Monday, January 25, 2016

On dangers of humility

I wrote a blog post yesterday about 19 unconstitutional rules pertaining to the status of a suspended attorney in the U.S. District Court for the Eastern District of Tennessee.

Now I would like to separately stress the issue that a suspended attorney actually inflicted these 19 unconstitutional rules upon himself - and upon every other suspended attorney in that district - by making a motion ASKING the court to determine his status, rights and obligations as a suspended attorney.

We are dealing with notice of prohibited conduct prosecutable as two different crimes - unauthorized practice of law and contempt of court.

And, we are talking about federal court.

And, criminal conduct, whether under state law and federal law, is statutory - not provided by judicial rules.

So, notice of prohibited conduct should also come in advance - and only through a statute.

And if there is no statute that would give a person (a member of the public who never had a law license, or a suspended or disbarred attorney) notice of (1) what is the practice of law and (2) what is unauthorized practice of law - once again, in advance, by statute - then, there is no such notice, and people are simply not prosecutable for unauthorized practice of law or contempt of court (for violation of orders of suspension or disbarment).

Yet, many jurisdictions put notice in criminal proceedings in regards to the specific crimes regarding the practice of law on its head.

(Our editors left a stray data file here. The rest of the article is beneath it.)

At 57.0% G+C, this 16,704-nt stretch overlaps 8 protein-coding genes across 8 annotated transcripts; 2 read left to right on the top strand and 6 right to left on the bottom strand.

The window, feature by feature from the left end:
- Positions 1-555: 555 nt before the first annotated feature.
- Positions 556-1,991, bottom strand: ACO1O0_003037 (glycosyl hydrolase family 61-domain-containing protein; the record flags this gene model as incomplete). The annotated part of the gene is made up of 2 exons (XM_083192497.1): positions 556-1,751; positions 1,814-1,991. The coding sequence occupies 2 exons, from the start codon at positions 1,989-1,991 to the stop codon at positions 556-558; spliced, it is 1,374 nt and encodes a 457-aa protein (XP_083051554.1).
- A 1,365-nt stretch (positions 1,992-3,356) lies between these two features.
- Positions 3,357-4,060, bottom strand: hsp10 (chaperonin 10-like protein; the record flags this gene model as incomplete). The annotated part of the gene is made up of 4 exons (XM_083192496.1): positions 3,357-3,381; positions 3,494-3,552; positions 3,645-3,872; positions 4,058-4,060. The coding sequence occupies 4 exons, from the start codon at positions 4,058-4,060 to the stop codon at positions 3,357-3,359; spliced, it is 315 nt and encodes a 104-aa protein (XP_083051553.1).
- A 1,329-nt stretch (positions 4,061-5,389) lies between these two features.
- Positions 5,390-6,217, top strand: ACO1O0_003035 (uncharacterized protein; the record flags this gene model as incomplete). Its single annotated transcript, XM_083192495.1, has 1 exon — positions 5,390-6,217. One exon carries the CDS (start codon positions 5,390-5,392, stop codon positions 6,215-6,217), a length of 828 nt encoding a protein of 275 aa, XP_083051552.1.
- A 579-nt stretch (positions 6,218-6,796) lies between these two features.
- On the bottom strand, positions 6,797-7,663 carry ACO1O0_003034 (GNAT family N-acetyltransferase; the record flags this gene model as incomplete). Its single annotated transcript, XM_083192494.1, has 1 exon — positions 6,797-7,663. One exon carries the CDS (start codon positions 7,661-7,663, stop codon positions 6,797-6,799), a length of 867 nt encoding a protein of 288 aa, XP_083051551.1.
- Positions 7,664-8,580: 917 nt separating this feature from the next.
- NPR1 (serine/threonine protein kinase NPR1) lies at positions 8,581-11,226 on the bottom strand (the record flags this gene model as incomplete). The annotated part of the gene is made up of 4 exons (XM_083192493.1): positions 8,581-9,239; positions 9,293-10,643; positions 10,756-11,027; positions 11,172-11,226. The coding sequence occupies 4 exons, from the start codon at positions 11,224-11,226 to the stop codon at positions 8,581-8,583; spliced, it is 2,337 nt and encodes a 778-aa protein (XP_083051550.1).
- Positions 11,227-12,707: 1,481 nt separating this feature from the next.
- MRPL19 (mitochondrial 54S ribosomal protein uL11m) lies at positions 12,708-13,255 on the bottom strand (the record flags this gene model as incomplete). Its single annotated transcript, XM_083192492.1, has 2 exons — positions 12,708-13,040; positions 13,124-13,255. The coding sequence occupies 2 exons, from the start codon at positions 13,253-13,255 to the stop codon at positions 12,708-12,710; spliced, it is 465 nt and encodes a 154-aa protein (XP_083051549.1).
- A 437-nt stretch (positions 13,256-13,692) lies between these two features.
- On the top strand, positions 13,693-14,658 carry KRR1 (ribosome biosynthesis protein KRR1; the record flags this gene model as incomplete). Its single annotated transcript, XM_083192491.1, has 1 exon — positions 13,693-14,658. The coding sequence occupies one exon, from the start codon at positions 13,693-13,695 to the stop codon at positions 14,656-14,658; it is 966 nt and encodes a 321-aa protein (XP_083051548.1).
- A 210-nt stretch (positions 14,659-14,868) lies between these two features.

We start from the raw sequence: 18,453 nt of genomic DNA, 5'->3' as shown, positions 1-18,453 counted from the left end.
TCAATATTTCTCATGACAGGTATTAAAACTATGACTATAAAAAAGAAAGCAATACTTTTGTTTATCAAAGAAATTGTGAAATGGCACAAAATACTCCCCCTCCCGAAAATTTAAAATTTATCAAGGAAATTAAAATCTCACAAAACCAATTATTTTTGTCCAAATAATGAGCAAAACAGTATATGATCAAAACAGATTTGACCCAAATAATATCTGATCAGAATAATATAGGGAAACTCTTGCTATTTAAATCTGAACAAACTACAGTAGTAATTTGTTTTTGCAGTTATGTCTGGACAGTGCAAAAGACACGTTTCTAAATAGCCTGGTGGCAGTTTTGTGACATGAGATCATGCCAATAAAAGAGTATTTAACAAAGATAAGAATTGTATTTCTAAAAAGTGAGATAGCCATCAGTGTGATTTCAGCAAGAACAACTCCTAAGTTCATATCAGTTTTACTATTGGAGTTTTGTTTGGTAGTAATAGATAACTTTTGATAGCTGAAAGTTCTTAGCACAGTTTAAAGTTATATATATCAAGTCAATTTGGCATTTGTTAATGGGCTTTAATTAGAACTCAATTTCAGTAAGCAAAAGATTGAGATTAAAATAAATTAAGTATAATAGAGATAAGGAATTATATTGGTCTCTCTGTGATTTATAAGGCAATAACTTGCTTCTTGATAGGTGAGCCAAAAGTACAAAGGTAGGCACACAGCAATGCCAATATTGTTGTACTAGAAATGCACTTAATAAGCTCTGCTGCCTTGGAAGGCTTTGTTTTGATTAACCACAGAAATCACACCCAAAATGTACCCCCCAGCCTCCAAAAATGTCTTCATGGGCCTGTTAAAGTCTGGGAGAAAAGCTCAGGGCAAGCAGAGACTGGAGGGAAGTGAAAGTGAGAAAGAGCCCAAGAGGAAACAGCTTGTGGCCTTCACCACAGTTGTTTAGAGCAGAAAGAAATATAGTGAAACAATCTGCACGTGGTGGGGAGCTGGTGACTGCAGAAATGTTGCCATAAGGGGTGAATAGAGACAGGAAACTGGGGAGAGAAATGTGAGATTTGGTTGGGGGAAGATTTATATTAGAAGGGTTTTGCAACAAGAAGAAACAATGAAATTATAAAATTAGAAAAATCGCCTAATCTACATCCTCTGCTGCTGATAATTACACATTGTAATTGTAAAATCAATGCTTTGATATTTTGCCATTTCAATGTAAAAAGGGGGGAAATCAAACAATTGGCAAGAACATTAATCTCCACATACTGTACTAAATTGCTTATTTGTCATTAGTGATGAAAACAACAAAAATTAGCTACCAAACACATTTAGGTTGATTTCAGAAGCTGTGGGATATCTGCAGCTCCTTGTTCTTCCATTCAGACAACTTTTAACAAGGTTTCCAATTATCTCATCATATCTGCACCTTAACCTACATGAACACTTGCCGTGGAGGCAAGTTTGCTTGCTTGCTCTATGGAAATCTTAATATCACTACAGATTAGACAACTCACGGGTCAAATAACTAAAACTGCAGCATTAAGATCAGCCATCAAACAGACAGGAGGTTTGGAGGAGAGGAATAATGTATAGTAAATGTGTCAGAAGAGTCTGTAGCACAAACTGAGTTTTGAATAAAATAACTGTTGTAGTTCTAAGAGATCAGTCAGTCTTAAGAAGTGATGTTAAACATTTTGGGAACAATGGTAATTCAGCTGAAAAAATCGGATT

Now, an individual who MIGHT THINK that his or her actions MAY violate the unclear statute - should themselves file motions with the court asking the court to give them such notice that will be binding on them personally.

That is - instead of engaging in such conduct up front or, if there is a fear of criminal prosecution, filing a pre-enforcement constitutional challenge to the vague UPL laws.

The more such challenges will be brought, the faster the regulatory scheme built on the sand of "nobody-can-define-what-it-is-but-it-is-still-prohibited-without-a-license" will fall.

Asking a court to legislate from the bench and give you an advance notice of what the criminal statute does not define is the type of humility that does disservice to people who bring such motions, and to the community at large who will be then hounded with the 19-piece wonder like I described yesterday.

Notice of criminal conduct is given:

  1. through a statute only (prohibition against legislating from the bench, separation of power, for federal judges - Article III limitations);
  2. by the Legislature only, and
  3. in advance of the actual conduct only (ex post facto clause of the U.S. Constitution);
  4. and through a statute that is constitutional.

It's Criminal Law 101.

If notice of prohibited conduct is not given by the government to all members of the public in the above way, there is no legally valid notice, and there can be no criminal prosecution.